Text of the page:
Steamboat Springs The overturning of a controversial ordinance at this week's Steamboat Springs City Council meeting hinged on late-breaking changes of heart by two councilmen.
Councilman Jon Quinn voted in favor of the ordinance on first reading two weeks ago and expressed continued support late last week. Councilman Walter Magill, who missed the first vote, said Saturday that he intended to vote in favor of the ordinance on its second and final reading. Both changed their minds, and the ordinance, which would have prevented city accountants from reconciling building use-tax deposits on building permits issued prior to March 10, narrowly failed on a 4-3 vote Tuesday night.
Reconciliations have been a provision of the Steamboat Springs Municipal Code since 1991 but never have been enforced. With the addition of a use-tax auditor to its staff this year, the city's Finance Department hoped to reconcile all open permits issued since 2005. Tuesday's ordinance was in response to concerns - expressed most loudly by members of the local building trades - that it was unfair to begin enforcing the policy retroactively before March 10, the date the city first sent a letter to open permit holders signaling its intentions.
"I thought about it quite a lot over the weekend," Quinn said Wednesday. "My original stance was based on what I thought was the fairest way to approach it. In terms of fairness, I believe it is still not fair for us to do what we did. But in order for us to right this wrong, we would have had to do an even greater injustice."
Quinn said his original stance was based on his likening the situation to his own business, Northwest Data Services, and his belief that it would be unfair for the city to begin collecting a "keyboard tax" on computers he sold during the past three years.
"It's really not that simple with use tax because you have a transaction that is ongoing until you get a (certificate of occupancy)," Quinn said. "There's no reason any builder worth his salt wouldn't have the documentation."
Magill reasoned similarly. He said that he voted against the ordinance even though he thinks retroactively enforcing the long-standing, but ignored, policy is unfair to builders.
"However, it's the council's job and the city manager's job to collect the taxes that are on the books," Magill said. "There's a lot of large projects that are open right now. I'd like to see the city collect the use tax it's owed."
First in 17 years
City staffers strongly opposed the ordinance and estimated it would mean waving goodbye to about $4.6 million. Quinn noted that estimate is only for use-tax deposits that haven't been reconciled in the past three years.
"The bigger tragedy is, this has not been done properly for years," Quinn said. "If you really think about the number the city missed out on, it's probably phenomenal."
At Tuesday's meeting, Assistant Finance Director Bob Litzau said he has known about the uncollected revenue for a decade and said it was brought to the attention of previous finance directors and city managers.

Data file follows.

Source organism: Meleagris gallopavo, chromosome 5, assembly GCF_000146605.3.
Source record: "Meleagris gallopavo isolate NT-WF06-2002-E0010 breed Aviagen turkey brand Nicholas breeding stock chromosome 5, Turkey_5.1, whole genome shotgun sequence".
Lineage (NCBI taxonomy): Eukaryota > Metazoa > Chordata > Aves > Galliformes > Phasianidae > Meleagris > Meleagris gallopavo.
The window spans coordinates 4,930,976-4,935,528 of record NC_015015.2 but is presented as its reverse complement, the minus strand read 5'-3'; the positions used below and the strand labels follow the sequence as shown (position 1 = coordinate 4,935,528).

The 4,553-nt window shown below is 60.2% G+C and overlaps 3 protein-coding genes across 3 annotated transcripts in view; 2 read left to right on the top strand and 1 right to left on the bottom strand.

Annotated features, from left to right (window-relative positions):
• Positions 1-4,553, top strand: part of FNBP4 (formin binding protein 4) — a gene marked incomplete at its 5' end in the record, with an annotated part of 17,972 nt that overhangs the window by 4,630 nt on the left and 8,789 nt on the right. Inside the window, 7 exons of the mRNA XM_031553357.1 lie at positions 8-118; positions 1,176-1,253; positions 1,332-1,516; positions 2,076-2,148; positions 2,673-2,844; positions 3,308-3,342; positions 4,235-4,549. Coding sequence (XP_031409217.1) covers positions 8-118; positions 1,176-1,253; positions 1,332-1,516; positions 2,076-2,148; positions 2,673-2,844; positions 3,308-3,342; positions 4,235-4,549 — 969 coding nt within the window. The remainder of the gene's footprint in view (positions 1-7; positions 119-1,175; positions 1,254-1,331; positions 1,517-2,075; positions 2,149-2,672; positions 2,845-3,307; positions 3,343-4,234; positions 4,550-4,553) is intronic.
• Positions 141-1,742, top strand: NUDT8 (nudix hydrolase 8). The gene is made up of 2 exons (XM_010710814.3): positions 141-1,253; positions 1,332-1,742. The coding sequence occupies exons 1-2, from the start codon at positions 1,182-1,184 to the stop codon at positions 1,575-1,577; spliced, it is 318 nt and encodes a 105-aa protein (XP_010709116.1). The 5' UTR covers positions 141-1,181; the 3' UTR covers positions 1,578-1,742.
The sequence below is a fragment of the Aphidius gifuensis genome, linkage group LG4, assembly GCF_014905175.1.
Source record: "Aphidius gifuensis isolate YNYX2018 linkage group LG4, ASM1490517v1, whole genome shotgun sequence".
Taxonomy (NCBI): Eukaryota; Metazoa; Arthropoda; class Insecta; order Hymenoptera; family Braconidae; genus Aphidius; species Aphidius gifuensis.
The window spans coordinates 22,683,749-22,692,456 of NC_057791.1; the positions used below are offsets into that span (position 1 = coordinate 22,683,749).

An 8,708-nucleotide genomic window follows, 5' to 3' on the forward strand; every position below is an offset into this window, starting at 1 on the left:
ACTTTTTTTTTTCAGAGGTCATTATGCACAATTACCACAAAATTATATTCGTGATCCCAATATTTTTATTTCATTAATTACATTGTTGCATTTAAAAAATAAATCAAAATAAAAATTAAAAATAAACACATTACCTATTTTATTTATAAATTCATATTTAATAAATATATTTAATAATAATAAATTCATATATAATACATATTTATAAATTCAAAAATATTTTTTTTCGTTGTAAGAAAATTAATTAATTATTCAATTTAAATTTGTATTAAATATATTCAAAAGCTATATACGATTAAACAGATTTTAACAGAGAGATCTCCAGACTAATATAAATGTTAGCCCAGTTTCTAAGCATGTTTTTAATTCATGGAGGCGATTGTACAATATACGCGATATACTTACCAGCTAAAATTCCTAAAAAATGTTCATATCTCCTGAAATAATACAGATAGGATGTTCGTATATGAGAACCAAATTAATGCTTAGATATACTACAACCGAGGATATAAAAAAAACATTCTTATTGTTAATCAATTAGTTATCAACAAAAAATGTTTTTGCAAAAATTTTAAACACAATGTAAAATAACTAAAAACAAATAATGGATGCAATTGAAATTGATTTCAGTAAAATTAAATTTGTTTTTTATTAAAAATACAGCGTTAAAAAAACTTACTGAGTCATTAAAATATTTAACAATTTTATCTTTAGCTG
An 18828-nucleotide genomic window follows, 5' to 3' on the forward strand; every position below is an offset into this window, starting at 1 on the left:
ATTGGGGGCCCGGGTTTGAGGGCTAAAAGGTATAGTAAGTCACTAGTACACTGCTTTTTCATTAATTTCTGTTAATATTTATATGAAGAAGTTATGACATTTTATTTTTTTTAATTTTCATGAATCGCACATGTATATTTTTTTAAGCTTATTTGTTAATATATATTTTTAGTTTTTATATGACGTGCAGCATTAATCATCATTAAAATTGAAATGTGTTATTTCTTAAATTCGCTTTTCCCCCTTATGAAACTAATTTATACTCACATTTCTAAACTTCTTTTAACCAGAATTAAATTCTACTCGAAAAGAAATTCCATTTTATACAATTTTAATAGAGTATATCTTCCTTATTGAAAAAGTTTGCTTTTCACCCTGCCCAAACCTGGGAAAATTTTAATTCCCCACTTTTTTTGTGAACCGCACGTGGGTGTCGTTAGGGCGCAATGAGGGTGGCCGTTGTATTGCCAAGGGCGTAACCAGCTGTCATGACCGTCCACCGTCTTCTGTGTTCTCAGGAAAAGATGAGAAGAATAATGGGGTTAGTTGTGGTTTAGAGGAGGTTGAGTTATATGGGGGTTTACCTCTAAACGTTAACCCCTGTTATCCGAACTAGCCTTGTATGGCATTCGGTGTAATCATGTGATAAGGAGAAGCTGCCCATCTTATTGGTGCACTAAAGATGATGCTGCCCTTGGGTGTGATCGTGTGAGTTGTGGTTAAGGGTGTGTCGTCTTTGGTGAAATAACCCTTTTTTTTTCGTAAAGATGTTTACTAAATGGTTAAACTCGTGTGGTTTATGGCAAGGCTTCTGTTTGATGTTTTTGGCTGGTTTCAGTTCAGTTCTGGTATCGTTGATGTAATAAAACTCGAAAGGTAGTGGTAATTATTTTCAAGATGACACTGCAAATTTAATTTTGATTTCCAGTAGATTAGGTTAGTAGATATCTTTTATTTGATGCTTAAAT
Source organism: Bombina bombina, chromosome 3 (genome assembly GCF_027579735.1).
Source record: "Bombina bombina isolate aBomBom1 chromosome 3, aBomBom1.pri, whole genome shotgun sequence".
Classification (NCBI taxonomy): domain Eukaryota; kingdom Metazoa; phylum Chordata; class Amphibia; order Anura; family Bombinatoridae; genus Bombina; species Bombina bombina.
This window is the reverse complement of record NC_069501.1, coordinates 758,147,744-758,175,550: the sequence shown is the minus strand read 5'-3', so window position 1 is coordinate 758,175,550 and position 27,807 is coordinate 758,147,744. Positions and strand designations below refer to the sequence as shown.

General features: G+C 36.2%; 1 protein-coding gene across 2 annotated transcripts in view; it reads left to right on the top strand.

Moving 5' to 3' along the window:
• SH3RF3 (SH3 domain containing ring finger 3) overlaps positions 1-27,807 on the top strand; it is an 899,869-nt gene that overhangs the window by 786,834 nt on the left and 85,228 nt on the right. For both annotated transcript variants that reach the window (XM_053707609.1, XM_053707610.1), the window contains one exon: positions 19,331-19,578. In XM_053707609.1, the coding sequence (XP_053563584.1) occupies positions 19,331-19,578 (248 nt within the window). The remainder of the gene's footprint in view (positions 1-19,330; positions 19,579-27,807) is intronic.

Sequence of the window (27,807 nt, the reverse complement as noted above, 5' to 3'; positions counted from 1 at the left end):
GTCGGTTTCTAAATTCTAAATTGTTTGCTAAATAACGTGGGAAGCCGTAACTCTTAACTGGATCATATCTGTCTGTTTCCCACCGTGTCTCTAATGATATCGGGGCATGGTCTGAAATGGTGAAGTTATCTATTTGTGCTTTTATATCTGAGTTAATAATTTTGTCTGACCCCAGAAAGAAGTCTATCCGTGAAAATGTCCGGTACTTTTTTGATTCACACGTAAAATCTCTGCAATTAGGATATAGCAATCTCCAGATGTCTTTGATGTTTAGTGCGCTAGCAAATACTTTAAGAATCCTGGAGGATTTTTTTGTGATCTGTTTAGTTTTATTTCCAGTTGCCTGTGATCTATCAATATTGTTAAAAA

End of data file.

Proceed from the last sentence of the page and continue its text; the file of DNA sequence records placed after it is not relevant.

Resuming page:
"I have been trying to implement a system of auditing use-tax deposits for 10 years," Litzau said. "Why it was not carried forward, I cannot answer."
Prior to Tuesday's vote, Councilwoman Cari Hermacinski noted that, regardless of the outcome, the current council would be the first in 17 years to provide the resources to enforce the building use-tax code. Councilman Steve Ivancie noted Wednesday that the new use-tax auditor position was added in a 2008 budget crafted by former City Manager Alan Lanning and approved by the previous City Council.
Local contractors Ed MacArthur, of Native Excavating, and John Shively, of Shively Construction, expressed disappointment with Tuesday's outcome. Shively, who also is president of the Yampa Valley Construction Trades Association, said he doesn't think council members understand it is impossible for contractors to look at lump-sum contracts with subcontractors and know how much they spent on building materials.
"We can tell you that now, because we've got our system set up to do that," Shively said, "but we didn't three years ago."
Kim Weber, revenue supervisor for the city, said there is a mechanism in place for those who don't know how much they paid for building materials. In that case, use tax is assessed at 4.5 percent on 50 percent of the final cost of construction. Shively said that's not always a fair formula, and he cited the example of $500,000 excavation job that may have involved only $40,000 worth of materials.
Also on Tuesday, the developers of 360 Village failed in their bid to extend the urban growth boundary when both the City Council and the Routt County Board of Commissioners denied their application.
The UGB is a provision of the Steamboat Springs Area Community Plan that delineates land appropriate and not appropriate for urban development. It is a precursor to annexation. The proposal for development of 350 acres west of Steamboat includes 240 acres outside the UGB.
The development team urged elected officials to set their policy hesitations aside and consider the greater needs of the community, such as affordable housing. But policy incompatibilities, such as the presence of 1,000 acres of undeveloped land within the existing UGB, won out.